You may not want to consider what it means to begin estate planning, but you should know it is a significant chapter of your life. The grief that will come for your family members when you pass will surely overwhelming and by having an estate plan in place, you will be able to ease some of that grief by making probate as painless as possible. This way, your wishes will be extremely clear, no one will have cause to contest your will, and your family members will not squabble over assets.
Creating a will doesn’t have to wait until old age. There are some points throughout your life that should get you thinking about how to plan for the future. Surprises are the only thing you can count on in life, so that should convince you to begin estate planning in light of the following events.
When Should I Begin Estate Planning?
Now, depending on the type of estate plan you have, you will likely have the power to change it at any time, so it isn’t too early to begin. If life circumstances change, like it will when you hit each of these milestones, you will be able to adjust accordingly.
Mariage inevitably changes most aspects of your life, including your plans for the future. Your estate plan will surely change if you have already created one, especially if this isn’t your first marriage. If you haven’t written a will, you should surely write one now including your new spouse as an heir of your estate. The state you live in may require you to rewrite your will if you are entering your second marriage and if you refuse, then your estate could be left to your previous spouse instead of your current one.
However, there are some exceptions that could keep this from happening. Your current spouse may inherit instead of the former if:
- You have set up a premarital agreement that specifies that your former spouse will not inherit anything or that your current spouse is supposed to inherit a certain amount of assets.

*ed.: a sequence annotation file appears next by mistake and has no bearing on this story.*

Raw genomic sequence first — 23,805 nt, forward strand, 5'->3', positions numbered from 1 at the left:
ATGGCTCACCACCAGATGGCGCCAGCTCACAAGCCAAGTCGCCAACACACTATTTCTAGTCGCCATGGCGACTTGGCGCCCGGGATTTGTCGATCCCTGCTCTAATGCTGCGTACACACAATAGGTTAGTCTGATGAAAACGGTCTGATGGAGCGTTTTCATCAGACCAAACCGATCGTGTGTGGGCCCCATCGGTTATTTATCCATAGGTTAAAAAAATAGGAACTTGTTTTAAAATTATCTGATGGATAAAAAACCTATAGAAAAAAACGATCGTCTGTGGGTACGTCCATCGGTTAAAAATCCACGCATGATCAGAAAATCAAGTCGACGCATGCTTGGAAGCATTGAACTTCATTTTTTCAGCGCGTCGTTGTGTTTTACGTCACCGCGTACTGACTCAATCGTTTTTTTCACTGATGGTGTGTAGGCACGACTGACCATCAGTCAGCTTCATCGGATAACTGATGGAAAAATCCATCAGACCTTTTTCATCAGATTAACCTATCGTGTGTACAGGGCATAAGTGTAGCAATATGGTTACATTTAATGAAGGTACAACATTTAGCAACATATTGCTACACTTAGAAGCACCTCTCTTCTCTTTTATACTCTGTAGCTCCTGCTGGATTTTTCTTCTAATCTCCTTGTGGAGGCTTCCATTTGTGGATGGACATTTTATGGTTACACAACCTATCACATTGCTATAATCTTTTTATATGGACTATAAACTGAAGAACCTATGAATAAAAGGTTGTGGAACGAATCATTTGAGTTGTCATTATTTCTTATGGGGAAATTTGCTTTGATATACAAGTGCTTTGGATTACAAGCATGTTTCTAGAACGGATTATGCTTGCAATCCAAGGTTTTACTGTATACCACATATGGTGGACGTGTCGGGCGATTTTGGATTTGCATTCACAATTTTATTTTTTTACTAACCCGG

- Your will lists your current spouse by name and designated what they will inherit.
- The will states that your former spouse will inherit nothing from your estate.
Divorce certainly changes your life, in similar ways to marriage. However, divorce is all about separation, which means there is a good chance that you will want to separate your former spouse from any non marital assets. It is especially important if you wish to leave everything to your children because if you do not designate them as heirs and you never remarry, your assets will likely go to your former spouse.
A New Addition to the Family
If you choose to have or adopt a child, you will have to ensure they are added to your will. If they are minors when you create your will, you will have to set up a trust to hold their inheritance until they come of age. You should also name them as beneficiaries to any of your financial accounts if that is what you wish.
Utilizing an Estate Planning Attorney
You should not have to stress yourself over your will. Although it can be a rough process, an estate planning attorney in Scottsdale AZ can help you begin the process by providing you with and walking you through the correct paperwork and by representing you accurately when your time comes.
Thanks to our friends and contributors from Arizona Estate Planning Attorneys for their insight into estate planning.